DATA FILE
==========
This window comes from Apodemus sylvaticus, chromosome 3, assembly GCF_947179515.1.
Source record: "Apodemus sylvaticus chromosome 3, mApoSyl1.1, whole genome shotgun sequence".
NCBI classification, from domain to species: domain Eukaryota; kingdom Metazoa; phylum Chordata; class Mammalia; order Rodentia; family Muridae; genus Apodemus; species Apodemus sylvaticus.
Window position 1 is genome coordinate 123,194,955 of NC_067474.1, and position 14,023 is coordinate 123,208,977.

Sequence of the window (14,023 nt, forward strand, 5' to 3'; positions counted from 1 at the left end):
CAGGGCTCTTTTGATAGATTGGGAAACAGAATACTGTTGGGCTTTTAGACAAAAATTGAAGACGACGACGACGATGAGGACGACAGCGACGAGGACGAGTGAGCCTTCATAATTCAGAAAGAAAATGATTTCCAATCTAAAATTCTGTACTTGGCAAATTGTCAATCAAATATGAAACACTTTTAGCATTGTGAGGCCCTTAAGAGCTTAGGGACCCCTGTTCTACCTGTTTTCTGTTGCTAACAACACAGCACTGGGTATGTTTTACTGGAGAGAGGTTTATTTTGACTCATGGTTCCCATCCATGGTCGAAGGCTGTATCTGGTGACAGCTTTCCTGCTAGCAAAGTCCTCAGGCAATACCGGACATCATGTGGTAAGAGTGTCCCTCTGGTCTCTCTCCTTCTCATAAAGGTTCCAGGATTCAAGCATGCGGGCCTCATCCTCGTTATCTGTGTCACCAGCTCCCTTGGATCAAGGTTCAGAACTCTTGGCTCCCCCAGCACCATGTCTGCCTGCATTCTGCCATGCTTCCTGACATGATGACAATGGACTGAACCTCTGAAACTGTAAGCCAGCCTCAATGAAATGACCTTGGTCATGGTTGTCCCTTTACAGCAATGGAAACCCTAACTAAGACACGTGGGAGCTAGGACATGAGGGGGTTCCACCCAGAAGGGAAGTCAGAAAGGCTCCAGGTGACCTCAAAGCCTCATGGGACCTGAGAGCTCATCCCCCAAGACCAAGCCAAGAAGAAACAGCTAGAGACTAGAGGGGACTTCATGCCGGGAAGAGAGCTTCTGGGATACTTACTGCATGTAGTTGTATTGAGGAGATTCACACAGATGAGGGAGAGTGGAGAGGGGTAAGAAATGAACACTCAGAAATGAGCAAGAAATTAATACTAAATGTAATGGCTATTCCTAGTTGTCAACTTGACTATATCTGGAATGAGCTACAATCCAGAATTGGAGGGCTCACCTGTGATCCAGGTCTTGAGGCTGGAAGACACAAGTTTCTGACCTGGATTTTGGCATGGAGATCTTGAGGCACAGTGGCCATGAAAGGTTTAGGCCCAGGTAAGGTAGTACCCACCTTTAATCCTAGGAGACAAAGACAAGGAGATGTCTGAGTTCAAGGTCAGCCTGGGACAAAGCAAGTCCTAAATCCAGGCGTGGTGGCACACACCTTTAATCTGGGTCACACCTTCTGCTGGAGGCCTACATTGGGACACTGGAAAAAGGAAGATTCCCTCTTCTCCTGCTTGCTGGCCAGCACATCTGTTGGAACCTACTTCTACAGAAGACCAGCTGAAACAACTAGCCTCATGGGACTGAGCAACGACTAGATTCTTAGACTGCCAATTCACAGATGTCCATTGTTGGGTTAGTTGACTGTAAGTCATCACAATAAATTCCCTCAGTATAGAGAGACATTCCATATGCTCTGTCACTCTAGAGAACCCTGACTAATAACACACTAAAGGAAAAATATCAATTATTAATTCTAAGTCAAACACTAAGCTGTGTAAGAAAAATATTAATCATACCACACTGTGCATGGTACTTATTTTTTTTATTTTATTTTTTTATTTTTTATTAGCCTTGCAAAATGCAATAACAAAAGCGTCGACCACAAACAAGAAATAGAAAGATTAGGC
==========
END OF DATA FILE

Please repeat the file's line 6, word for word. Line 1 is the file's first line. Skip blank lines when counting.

CAGGGCTCTTTTGATAGATTGGGAAACAGAATACTGTTGGGCTTTTAGACAAAAATTGAAGACGACGACGACGATGAGGACGACAGCGACGAGGACGAGTGAGCCTTCATAATTCAGAAAGAAAATGATTTCCAATCTAAAATTCTGTACTTGGCAAATTGTCAATCAAATATGAAACACTTTTAGCATTGTGAGGCCCTTAAGAGCTTAGGGACCCCTGTTCTACCTGTTTTCTGTTGCTAACAACACAGCACTGGGTATGTTTTACTGGAGAGAGGTTTATTTTGACTCATGGTTCCCATCCATGGTCGAAGGCTGTATCTGGTGACAGCTTTCCTGCTAGCAAAGTCCTCAGGCAATACCGGACATCATGTGGTAAGAGTGTCCCTCTGGTCTCTCTCCTTCTCATAAAGGTTCCAGGATTCAAGCATGCGGGCCTCATCCTCGTTATCTGTGTCACCAGCTCCCTTGGATCAAGGTTCAGAACTCTTGGCTCCCCCAGCACCATGTCTGCCTGCATTCTGCCATGCTTCCTGACATGATGACAATGGACTGAACCTCTGAAACTGTAAGCCAGCCTCAATGAAATGACCTTGGTCATGGTTGTCCCTTTACAGCAATGGAAACCCTAACTAAGACACGTGGGAGCTAGGACATGAGGGGGTTCCACCCAGAAGGGAAGTCAGAAAGGCTCCAGGTGACCTCAAAGCCTCATGGGACCTGAGAGCTCATCCCCCAAGACCAAGCCAAGAAGAAACAGCTAGAGACTAGAGGGGACTTCATGCCGGGAAGAGAGCTTCTGGGATACTTACTGCATGTAGTTGTATTGAGGAGATTCACACAGATGAGGGAGAGTGGAGAGGGGTAAGAAATGAACACTCAGAAATGAGCAAGAAATTAATACTAAATGTAATGGCTATTCCTAGTTGTCAACTTGACTATATCTGGAATGAGCTACAATCCAGAATTGGAGGGCTCACCTGTGATCCAGGTCTTGAGGCTGGAAGACACAAGTTTCTGACCTGGATTTTGGCATGGAGATCTTGAGGCACAGTGGCCATGAAAGGTTTAGGCCCAGGTAAGGTAGTACCCACCTTTAATCCTAGGAGACAAAGACAAGGAGATGTCTGAGTTCAAGGTCAGCCTGGGACAAAGCAAGTCCTAAATCCAGGCGTGGTGGCACACACCTTTAATCTGGGTCACACCTTCTGCTGGAGGCCTACATTGGGACACTGGAAAAAGGAAGATTCCCTCTTCTCCTGCTTGCTGGCCAGCACATCTGTTGGAACCTACTTCTACAGAAGACCAGCTGAAACAACTAGCCTCATGGGACTGAGCAACGACTAGATTCTTAGACTGCCAATTCACAGATGTCCATTGTTGGGTTAGTTGACTGTAAGTCATCACAATAAATTCCCTCAGTATAGAGAGACATTCCATATGCTCTGTCACTCTAGAGAACCCTGACTAATAACACACTAAAGGAAAAATATCAATTATTAATTCTAAGTCAAACACTAAGCTGTGTAAGAAAAATATTAATCATACCACACTGTGCATGGTACTTATTTTTTTTATTTTATTTTTTTATTTTTTATTAGCCTTGCAAAATGCAATAACAAAAGCGTCGACCACAAACAAGAAATAGAAAGATTAGGC